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Staffing is about how we plan to make sure there are the right number of trained staff, now and in the future.

Health Education England works with a wide range of partners to help plan for the future workforce and ensure there are effective ways to recruit and train healthcare staff and to support them in their job. We have resources to help everyone involved in planning and delivering services. This includes, service commissioners, service providers and family carers who are directly buying services.




Transforming Care Partnership workforce planning guidance

Helps to develop a workforce plan for local service model. It offers ideas and suggestions about how to write the plan and make it happen. Download the Transforming Care Partnership workforce planning guidance report, this is also available in an accessible format.

Capacity modelling tool 

To help determine the number of staff needed in learning disability services. There are two versions of the tool:

Community learning disability services multiplier for staffing needed in Community Learning Disability Teams, Intensive Support Teams and Crisis Intervention Teams.

Social care calculator for staffing within a locality based on the level of care that people requiring care packages will need.

Value of Replacement Care Delivered by Carers of Adults with Learning Disabilities

To help show the cost of care and support given to adults with a learning disability by unpaid carers. Unpaid carers are peoples relatives, neighbours or friends.

Use the resources, Value of Replacement Care Delivered by Carers of Adults with Learning Disabilities Report and Data Analysis and Methodology, National Data by Local Authority and Carer Data Calculator to show the cost of unpaid care in your area.

Everyone should know the true value of unpaid care and invest in this workforce group. To find out more read Valuing Carers Report by Carers UK

Generic staff roles

Generic role templates – to design new and different roles in learning disability community teams and services. They contain the core skills needed; the relevant competences can be chosen based on the type of role that is being designed. Visit the Learning Disability useful resources page.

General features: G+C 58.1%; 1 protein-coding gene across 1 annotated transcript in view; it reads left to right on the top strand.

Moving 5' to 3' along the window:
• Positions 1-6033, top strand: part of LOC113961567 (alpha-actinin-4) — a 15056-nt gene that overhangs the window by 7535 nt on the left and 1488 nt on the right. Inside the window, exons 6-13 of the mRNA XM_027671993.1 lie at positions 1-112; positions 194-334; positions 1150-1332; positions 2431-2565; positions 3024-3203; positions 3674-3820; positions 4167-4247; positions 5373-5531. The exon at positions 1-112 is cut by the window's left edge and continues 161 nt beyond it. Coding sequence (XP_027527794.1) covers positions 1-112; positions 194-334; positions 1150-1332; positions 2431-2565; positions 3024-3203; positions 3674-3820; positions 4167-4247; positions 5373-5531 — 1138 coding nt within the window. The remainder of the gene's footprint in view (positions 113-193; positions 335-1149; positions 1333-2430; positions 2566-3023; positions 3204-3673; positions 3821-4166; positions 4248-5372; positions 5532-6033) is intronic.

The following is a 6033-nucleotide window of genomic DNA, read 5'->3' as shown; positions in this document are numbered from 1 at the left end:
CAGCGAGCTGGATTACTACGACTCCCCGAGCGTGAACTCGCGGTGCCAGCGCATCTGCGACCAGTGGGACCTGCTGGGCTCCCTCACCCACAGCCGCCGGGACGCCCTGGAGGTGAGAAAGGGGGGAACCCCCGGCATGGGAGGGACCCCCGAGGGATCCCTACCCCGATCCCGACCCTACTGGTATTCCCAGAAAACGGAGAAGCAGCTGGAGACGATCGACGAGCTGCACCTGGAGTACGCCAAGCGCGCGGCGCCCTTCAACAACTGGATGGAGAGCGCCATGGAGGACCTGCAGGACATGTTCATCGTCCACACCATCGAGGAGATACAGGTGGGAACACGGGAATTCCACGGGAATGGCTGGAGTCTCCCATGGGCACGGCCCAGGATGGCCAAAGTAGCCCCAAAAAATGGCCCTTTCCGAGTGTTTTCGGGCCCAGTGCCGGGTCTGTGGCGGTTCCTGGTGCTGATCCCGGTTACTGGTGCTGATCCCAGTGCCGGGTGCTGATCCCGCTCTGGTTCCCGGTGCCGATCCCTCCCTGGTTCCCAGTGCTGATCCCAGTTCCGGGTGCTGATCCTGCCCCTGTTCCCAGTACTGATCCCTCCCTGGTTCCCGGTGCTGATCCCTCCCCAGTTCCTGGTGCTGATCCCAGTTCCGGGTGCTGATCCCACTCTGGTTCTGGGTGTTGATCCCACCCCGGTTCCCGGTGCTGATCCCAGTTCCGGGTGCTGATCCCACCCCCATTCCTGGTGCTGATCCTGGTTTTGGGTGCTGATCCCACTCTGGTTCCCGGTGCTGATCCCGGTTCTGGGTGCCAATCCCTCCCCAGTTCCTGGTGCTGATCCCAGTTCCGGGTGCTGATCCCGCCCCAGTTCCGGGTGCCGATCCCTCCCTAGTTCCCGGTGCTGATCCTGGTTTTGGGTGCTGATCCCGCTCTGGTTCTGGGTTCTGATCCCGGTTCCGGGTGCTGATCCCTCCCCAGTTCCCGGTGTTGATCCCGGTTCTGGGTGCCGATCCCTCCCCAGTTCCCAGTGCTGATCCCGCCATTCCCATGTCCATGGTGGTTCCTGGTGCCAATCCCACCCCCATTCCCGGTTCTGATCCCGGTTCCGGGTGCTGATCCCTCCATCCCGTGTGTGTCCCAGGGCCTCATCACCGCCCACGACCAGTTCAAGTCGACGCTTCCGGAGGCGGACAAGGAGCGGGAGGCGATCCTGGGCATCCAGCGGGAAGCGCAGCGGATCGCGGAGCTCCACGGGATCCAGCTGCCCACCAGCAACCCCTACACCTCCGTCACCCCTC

An accompanying user guide provides further information

Transition support roles

Transition role templates – to design new roles working with young people in transition from children’s services to adult services.

Safe staffing

NHS Improvement guidance on safe staffing in learning disability and autism services 

Finding and keeping good staff to support people with learning disabilities, autistic people or both 

Shows individual and organisational factors effecting recruitment and retention of staff. There are two resources:

Recruiting and retaining staff to support people with learning disabilities, autistic people or both – a detailed guidance, including examples of best practice. This is also available in an accessible format.

Finding and keeping staff to support people with learning disabilities, autistic people or both – a digital booklet about different ways to find and keep good staff.

Values-based recruitment

Values-based recruitment is about attracting and recruiting trainees and staff whose values and behaviours support the values of the NHS Constitution, alongside assessment of their aptitude and skills. Also visit Health Careers.

Flexible routes to recruitment

HEE is supporting new and more flexible routes to become part of the healthcare workforce, including apprenticeships, associates or assistant practitioners, part-time training and flexible working roles.

Children and young people’s workforce

The Children and Young People Transforming Care Workforce Report and Recommendations – to understand what staff need to know to support children and young people with a learning disability, autistic people or both. The report includes:

- A skills matrix setting out the range and level of skills required in services, and including case studies showing how it can be used.

- Recommendations for next steps in developing the workforce for children and young people with learning disability, autistic people or both.

Allied Health Professionals (AHP) are people who work as physiotherapists, speech and language therapists, occupational therapists, art therapists or podiatrists. They are part of teams delivering learning disability and autism services.

Scoping the contribution of AHPs to the delivery of new models of care  - a small study looking at how they can help provide new learning disability and autism services.

It shows:

- how teams provide services now

- there is lots of good practice

- not all services need to be delivered by specialist staff

- more work is needed to understand how services can be delivered by staff.

Take a look at the full report.

More information on AHPs. 

For more information about working with people with learning disabilities or autism or both, please go to www.healthcareers.nhs.uk.